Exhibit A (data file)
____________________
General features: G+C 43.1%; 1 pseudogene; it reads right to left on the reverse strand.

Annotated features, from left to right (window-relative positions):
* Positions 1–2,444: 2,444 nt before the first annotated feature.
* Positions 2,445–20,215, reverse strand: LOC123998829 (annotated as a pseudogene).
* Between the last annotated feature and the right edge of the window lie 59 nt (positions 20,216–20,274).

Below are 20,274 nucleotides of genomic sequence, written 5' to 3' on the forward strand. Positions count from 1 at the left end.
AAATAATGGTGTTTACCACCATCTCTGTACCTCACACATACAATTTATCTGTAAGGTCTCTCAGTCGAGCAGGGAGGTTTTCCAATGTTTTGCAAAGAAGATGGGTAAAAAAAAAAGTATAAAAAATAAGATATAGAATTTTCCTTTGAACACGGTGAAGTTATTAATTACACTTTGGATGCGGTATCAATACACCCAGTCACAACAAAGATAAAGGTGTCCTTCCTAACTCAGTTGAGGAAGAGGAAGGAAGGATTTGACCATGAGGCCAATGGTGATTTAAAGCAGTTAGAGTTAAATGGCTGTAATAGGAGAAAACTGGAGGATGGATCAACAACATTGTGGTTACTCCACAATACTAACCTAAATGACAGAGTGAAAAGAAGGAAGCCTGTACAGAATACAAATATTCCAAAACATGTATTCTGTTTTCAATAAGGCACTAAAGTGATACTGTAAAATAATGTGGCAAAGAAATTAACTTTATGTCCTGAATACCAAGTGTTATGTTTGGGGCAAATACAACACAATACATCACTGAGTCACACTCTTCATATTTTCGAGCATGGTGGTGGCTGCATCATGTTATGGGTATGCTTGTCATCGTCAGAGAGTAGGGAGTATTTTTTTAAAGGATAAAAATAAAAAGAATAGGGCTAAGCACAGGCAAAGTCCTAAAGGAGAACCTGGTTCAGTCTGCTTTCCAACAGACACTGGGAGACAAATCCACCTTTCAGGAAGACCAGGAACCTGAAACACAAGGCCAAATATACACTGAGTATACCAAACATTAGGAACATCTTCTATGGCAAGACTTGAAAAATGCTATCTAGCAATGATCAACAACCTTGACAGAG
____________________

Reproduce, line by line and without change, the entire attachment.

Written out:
General features: G+C 43.1%; 1 pseudogene; it reads right to left on the reverse strand.

Annotated features, from left to right (window-relative positions):
* Positions 1–2,444: 2,444 nt before the first annotated feature.
* Positions 2,445–20,215, reverse strand: LOC123998829 (annotated as a pseudogene).
* Between the last annotated feature and the right edge of the window lie 59 nt (positions 20,216–20,274).

Below are 20,274 nucleotides of genomic sequence, written 5' to 3' on the forward strand. Positions count from 1 at the left end.
AAATAATGGTGTTTACCACCATCTCTGTACCTCACACATACAATTTATCTGTAAGGTCTCTCAGTCGAGCAGGGAGGTTTTCCAATGTTTTGCAAAGAAGATGGGTAAAAAAAAAAGTATAAAAAATAAGATATAGAATTTTCCTTTGAACACGGTGAAGTTATTAATTACACTTTGGATGCGGTATCAATACACCCAGTCACAACAAAGATAAAGGTGTCCTTCCTAACTCAGTTGAGGAAGAGGAAGGAAGGATTTGACCATGAGGCCAATGGTGATTTAAAGCAGTTAGAGTTAAATGGCTGTAATAGGAGAAAACTGGAGGATGGATCAACAACATTGTGGTTACTCCACAATACTAACCTAAATGACAGAGTGAAAAGAAGGAAGCCTGTACAGAATACAAATATTCCAAAACATGTATTCTGTTTTCAATAAGGCACTAAAGTGATACTGTAAAATAATGTGGCAAAGAAATTAACTTTATGTCCTGAATACCAAGTGTTATGTTTGGGGCAAATACAACACAATACATCACTGAGTCACACTCTTCATATTTTCGAGCATGGTGGTGGCTGCATCATGTTATGGGTATGCTTGTCATCGTCAGAGAGTAGGGAGTATTTTTTTAAAGGATAAAAATAAAAAGAATAGGGCTAAGCACAGGCAAAGTCCTAAAGGAGAACCTGGTTCAGTCTGCTTTCCAACAGACACTGGGAGACAAATCCACCTTTCAGGAAGACCAGGAACCTGAAACACAAGGCCAAATATACACTGAGTATACCAAACATTAGGAACATCTTCTATGGCAAGACTTGAAAAATGCTATCTAGCAATGATCAACAACCTTGACAGAG